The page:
Luis Group Management, which owns 14 Dunkin’ Donuts shops in Montgomery County and employs about 300 workers locally, says raising the county’s minimum wage to $15 an hour would cause the company to stop opening new stores and close a production facility in Gaithersburg.
Boris Lander, a Luis Group partner, wrote in a letter sent Wednesday to County Council President Roger Berliner that the wage increase has the potential to eliminate 130 jobs at his company—46 at the production facility where doughnuts are made for its stores and 84 workers expected to be hired at five new stores planned for the county.
Lander urged the council to kill a proposed bill that would raise the minimum wage incrementally to $15 by 2020.
“We did not become involved in the prior minimum wage increase legislation, as we believed we could make adjustments to accommodate the increase,” Lander wrote. “However, further increases in the minimum wage will hurt our ability to compete on price, result in significant job loss, necessitate the closure of our production facility and cause us to cease our planned expansion in the county.”
The council is scheduled to debate the minimum wage legislation next week—and possibly vote on it as soon as Tuesday. The bill has five co-sponsors, meaning it has enough support to pass the nine-member council. However, some council members have urged the supporters to study the possible economic impact that raising the minimum wage to $15 would have on local businesses before voting on the legislation.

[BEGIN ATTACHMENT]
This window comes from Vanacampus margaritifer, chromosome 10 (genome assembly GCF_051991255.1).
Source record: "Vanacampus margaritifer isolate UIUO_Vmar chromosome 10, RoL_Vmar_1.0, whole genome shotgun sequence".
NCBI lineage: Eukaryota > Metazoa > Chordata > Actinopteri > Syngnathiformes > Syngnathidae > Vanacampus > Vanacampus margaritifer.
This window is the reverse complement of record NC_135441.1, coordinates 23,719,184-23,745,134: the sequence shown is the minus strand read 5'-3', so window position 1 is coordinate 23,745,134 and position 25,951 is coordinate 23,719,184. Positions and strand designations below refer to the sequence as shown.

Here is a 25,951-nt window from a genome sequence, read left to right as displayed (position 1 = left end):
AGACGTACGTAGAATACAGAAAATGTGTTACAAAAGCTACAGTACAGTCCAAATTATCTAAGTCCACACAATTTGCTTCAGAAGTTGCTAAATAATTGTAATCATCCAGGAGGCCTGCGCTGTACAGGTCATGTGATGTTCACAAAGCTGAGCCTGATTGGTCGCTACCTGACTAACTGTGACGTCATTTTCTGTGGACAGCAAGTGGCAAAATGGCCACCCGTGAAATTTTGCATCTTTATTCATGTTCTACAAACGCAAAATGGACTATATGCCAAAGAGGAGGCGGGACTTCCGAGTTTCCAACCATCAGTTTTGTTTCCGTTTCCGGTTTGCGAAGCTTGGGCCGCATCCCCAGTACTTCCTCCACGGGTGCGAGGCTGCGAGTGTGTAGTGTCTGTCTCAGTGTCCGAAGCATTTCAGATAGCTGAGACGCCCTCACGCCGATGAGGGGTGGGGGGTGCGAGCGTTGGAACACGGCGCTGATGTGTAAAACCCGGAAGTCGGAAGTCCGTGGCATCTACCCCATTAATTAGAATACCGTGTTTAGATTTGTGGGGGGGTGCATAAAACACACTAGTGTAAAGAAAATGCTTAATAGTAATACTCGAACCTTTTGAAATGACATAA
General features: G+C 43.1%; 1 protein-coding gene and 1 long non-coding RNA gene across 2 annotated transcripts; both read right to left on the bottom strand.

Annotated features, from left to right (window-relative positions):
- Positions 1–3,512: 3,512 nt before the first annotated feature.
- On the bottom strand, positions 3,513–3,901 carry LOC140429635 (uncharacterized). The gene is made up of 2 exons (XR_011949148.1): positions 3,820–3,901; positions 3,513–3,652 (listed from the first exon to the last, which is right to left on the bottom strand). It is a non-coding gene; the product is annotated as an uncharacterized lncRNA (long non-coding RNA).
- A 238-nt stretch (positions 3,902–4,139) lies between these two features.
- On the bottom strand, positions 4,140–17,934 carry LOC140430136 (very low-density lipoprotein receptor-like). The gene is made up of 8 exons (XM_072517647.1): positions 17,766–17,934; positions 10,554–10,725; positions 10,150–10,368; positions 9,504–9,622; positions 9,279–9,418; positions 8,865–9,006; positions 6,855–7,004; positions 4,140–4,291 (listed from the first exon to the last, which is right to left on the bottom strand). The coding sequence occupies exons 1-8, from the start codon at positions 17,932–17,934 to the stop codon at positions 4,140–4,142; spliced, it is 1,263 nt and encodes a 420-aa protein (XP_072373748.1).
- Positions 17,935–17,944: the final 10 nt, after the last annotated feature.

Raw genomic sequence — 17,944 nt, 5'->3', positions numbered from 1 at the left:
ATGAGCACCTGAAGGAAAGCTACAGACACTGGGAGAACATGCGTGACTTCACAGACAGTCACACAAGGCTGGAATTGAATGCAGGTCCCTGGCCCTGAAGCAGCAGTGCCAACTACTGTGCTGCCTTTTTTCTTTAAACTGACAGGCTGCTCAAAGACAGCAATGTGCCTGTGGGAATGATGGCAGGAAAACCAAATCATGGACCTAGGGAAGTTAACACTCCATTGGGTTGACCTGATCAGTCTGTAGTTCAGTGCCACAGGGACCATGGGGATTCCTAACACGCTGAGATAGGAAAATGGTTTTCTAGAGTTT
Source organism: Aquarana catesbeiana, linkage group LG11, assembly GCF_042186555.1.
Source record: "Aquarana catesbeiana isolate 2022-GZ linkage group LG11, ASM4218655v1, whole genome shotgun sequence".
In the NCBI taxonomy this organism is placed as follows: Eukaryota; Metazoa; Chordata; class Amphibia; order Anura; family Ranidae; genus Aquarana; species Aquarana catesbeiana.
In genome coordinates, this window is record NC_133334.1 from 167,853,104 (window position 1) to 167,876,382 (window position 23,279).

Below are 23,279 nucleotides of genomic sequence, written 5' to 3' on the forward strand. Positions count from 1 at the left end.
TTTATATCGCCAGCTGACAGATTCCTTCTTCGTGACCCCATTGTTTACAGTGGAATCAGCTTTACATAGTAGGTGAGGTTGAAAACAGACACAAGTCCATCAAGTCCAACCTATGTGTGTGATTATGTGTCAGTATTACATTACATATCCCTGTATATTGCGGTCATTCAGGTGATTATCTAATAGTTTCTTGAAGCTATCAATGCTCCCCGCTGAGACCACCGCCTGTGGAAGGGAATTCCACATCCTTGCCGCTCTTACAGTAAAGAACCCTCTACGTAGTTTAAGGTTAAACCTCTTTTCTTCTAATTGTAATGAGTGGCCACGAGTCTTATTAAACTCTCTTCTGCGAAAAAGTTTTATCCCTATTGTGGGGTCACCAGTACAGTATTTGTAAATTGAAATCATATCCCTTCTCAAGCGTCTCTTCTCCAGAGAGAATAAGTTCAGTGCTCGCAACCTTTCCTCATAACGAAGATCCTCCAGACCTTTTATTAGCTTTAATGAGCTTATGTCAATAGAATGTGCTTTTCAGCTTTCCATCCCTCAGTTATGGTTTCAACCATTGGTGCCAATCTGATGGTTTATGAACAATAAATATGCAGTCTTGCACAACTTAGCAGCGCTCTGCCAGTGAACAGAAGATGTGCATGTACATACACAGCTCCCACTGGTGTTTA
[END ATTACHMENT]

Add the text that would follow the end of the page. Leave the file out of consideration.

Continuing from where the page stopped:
The federal minimum wage is $7.25, but in 2014 the county began raising the local minimum wage incrementally—to $8.40 in 2014, then to $9.55 in 2015 and to $10.75 in 2016. The minimum wage is scheduled to increase to $11.50 in July. If the new bill is approved, those incremental increases would continue until the minimum wage hits $15 in 2020.
Lander wrote in his letter that since the increases started in 2014, the company has eliminated about 70 to 100 full-time jobs at its stores in the county.
The business employs about 300 workers locally; about 75 percent are full-time and 98 percent are minorities.
“We pride ourselves on employing workers that other companies may not wish to hire due to language barriers or other reasons,” Lander wrote. “And those employees end up being among our most dedicated and are able to move up in the organization.”
Lander’s letter also said increasing operating costs in the county are leading the company to consider opening stores elsewhere in Maryland. For example, he said, the costs to operate a store in the county were 40 percent higher than the costs for a similar store in Howard County for the first 10 months of 2016.